• "I do not like wars, your Majesty," said Ozma. "In the Emerald City, where _ule thousands of people, and in the countries near to the Emerald City, wher_housands more acknowledge my rule, there is no army at all, because there i_o quarreling and no need to fight. If differences arise between my people,
  • they come to me and I judge the cases and award justice to all. So, when _earned there might be war between two faraway people of Oz, I came here t_ettle the dispute and adjust the quarrel."
  • "No one asked you to come," declared Queen Coo-ee-oh. "It is my business t_ettle this dispute, not yours. You say my island is a part of the Land of Oz,
  • which you rule, but that is all nonsense, for I've never heard of the Land o_z, nor of you. You say you are a fairy, and that fairies gave you comman_ver me. I don't believe it! What I do believe is that you are an impostor an_ave come here to stir up trouble among my people, who are already becomin_ifficult to manage. You two girls may even be spies of the vile Flatheads,
  • for all I know, and may be trying to trick me. But understand this," sh_dded, proudly rising from her jeweled throne to confront them, "I have magi_owers greater than any fairy possesses, and greater than any Flathea_ossesses. I am a Krumbic Witch—the only Krumbic Witch in the world—and I fea_he magic of no other creature that exists! You say you rule thousands. I rul_ne hundred and one Skeezers. But every one of them trembles at my word. No_hat Ozma of Oz and Princess Dorothy are here, I shall rule one hundred an_hree subjects, for you also shall bow before my power. More than that, i_uling you I also rule the thousands you say you rule."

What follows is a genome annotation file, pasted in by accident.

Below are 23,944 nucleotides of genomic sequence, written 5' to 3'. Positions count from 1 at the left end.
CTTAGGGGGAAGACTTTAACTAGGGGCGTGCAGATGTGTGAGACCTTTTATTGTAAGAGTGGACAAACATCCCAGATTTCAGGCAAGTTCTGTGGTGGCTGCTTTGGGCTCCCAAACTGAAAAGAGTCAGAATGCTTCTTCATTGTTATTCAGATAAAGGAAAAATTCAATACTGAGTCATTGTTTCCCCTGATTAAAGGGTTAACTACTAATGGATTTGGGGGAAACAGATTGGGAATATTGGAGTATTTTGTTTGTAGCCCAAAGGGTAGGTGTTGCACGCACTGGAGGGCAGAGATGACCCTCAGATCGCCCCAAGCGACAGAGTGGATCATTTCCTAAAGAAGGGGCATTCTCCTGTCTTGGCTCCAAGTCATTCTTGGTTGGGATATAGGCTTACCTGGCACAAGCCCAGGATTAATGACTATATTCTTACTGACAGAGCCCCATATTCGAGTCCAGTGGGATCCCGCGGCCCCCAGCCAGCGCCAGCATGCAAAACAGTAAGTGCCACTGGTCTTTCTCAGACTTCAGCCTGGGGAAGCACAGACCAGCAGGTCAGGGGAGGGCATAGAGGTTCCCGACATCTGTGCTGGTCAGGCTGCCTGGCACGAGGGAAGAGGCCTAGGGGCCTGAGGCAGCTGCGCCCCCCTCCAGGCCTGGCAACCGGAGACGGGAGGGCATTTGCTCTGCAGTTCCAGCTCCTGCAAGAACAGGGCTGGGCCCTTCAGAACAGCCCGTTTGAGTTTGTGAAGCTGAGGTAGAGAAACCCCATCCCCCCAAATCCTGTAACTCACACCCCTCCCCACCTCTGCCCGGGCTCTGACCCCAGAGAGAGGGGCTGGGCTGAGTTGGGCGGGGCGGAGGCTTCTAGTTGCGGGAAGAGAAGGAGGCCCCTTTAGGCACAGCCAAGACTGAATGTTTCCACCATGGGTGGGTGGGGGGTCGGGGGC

• Dorothy was very indignant at this speech.
  • "I've got a pink kitten that sometimes talks like that," she said, "but afte_ give her a good whipping she doesn't think she's so high and mighty afte_ll. If you only knew who Ozma is you'd be scared to death to talk to her lik_hat!"
  • Queen Coo-ee-oh gave the girl a supercilious look. Then she turned again t_zma.
  • "I happen to know," said she, "that the Flatheads intend to attack u_omorrow, but we are ready for them. Until the battle is over, I shall kee_ou two strangers prisoners on my island, from which there is no chance fo_ou to escape."
  • She turned and looked around the band of courtiers who stood silently aroun_er throne.
  • "Lady Aurex," she continued, singling out one of the young women, "take thes_hildren to your house and care for them, giving them food and lodging. Yo_ay allow them to wander anywhere under the Great Dome, for they are harmless.
  • After I have attended to the Flatheads I will consider what next to do wit_hese foolish girls."
  • She resumed her seat and the Lady Aurex bowed low and said in a humble manner:
  • "I obey your Majesty's commands." Then to Ozma and Dorothy she added, "Follo_e," and turned to leave the throne room.
  • Dorothy looked to see what Ozma would do. To her surprise and a little to he_isappointment Ozma turned and followed Lady Aurex. So Dorothy trailed afte_hem, but not without giving a parting, haughty look toward Queen Coo-ee-oh,
  • who had her face turned the other way and did not see the disapproving look.